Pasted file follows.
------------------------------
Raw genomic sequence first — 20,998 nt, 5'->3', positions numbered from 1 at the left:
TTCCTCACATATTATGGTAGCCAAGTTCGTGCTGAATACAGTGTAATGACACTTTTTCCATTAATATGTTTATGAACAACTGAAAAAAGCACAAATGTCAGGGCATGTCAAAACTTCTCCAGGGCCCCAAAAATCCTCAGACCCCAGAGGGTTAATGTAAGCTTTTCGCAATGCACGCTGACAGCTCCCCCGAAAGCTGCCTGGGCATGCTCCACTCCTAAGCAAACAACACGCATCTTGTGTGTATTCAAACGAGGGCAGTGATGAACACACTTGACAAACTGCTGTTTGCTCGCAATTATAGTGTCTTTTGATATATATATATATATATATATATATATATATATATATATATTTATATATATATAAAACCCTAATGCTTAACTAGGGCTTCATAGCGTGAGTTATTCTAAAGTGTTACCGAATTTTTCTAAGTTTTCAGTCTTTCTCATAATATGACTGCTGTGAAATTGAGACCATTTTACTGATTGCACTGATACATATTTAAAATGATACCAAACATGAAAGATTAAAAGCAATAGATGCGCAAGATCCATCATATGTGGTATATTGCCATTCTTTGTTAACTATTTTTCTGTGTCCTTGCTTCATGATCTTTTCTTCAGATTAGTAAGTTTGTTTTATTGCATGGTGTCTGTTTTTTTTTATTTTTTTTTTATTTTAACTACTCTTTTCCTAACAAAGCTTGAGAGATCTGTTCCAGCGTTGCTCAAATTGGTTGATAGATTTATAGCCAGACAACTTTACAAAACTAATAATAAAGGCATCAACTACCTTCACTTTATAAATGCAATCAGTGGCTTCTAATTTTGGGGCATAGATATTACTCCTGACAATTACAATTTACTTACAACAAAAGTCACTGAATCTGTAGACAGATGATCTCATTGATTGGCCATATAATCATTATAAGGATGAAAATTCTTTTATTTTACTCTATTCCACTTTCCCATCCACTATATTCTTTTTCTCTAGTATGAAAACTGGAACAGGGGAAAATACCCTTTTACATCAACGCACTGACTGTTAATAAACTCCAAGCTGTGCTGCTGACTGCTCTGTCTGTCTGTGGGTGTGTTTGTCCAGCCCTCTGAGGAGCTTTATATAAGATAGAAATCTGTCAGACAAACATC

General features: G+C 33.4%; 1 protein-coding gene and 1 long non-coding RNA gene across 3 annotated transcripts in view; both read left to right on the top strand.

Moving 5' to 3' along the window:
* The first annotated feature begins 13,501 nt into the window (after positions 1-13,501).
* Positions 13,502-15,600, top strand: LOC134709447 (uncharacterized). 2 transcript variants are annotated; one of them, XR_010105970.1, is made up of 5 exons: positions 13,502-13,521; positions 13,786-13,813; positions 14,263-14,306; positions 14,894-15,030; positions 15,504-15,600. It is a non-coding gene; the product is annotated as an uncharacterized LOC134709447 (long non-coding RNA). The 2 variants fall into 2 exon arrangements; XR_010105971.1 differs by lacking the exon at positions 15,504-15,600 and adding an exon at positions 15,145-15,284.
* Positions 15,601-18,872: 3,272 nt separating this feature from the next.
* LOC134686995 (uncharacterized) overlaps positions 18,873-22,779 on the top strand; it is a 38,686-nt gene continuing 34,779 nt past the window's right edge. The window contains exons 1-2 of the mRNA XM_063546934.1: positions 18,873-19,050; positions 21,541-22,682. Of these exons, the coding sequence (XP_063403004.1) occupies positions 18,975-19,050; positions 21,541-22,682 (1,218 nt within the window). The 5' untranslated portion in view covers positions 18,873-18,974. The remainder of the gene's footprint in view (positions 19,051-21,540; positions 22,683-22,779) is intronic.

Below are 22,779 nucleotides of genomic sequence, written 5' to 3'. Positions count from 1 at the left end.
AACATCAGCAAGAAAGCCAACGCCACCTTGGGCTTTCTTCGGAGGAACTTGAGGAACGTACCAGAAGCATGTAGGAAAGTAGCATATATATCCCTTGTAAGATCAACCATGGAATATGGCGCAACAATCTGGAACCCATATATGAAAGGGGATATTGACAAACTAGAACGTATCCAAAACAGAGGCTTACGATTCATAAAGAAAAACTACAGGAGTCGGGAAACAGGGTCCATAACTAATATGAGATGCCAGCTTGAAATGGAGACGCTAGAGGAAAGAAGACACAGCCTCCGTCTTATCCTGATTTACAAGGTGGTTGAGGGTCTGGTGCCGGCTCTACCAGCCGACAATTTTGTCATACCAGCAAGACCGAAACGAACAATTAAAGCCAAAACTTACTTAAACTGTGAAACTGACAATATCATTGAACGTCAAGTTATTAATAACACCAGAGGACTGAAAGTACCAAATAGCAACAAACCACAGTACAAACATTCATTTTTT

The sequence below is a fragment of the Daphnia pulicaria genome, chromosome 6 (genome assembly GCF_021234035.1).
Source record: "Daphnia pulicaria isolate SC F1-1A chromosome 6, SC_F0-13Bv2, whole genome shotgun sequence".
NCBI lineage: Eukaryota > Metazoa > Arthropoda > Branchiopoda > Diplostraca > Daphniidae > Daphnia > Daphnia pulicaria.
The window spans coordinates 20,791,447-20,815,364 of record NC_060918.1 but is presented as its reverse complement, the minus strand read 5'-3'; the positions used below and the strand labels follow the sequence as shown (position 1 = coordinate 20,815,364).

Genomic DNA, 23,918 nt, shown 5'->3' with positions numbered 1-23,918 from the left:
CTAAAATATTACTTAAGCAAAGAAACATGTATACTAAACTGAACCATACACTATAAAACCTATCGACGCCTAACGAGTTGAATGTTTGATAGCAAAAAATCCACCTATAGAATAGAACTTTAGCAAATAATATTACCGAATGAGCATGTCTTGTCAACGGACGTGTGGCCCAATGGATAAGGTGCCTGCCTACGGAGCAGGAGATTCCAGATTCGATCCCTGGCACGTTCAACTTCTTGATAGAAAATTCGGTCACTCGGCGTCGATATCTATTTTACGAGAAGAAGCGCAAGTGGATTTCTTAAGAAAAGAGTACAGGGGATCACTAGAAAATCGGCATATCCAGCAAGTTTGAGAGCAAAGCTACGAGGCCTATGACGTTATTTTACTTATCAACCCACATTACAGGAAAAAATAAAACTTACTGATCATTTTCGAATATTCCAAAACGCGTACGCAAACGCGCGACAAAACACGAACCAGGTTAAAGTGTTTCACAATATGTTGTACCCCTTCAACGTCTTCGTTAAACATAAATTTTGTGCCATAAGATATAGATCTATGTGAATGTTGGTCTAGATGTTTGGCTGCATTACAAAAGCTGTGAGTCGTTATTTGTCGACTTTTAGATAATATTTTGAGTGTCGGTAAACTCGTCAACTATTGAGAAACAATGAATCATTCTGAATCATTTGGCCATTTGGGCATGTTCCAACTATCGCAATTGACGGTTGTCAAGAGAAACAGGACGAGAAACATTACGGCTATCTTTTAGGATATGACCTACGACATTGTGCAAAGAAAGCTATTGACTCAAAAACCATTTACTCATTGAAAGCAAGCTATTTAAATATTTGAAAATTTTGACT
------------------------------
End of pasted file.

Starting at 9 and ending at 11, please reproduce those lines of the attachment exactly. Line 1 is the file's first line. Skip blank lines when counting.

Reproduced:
Below are 22,779 nucleotides of genomic sequence, written 5' to 3'. Positions count from 1 at the left end.
AACATCAGCAAGAAAGCCAACGCCACCTTGGGCTTTCTTCGGAGGAACTTGAGGAACGTACCAGAAGCATGTAGGAAAGTAGCATATATATCCCTTGTAAGATCAACCATGGAATATGGCGCAACAATCTGGAACCCATATATGAAAGGGGATATTGACAAACTAGAACGTATCCAAAACAGAGGCTTACGATTCATAAAGAAAAACTACAGGAGTCGGGAAACAGGGTCCATAACTAATATGAGATGCCAGCTTGAAATGGAGACGCTAGAGGAAAGAAGACACAGCCTCCGTCTTATCCTGATTTACAAGGTGGTTGAGGGTCTGGTGCCGGCTCTACCAGCCGACAATTTTGTCATACCAGCAAGACCGAAACGAACAATTAAAGCCAAAACTTACTTAAACTGTGAAACTGACAATATCATTGAACGTCAAGTTATTAATAACACCAGAGGACTGAAAGTACCAAATAGCAACAAACCACAGTACAAACATTCATTTTTT

The sequence below is a fragment of the Daphnia pulicaria genome, chromosome 6 (genome assembly GCF_021234035.1).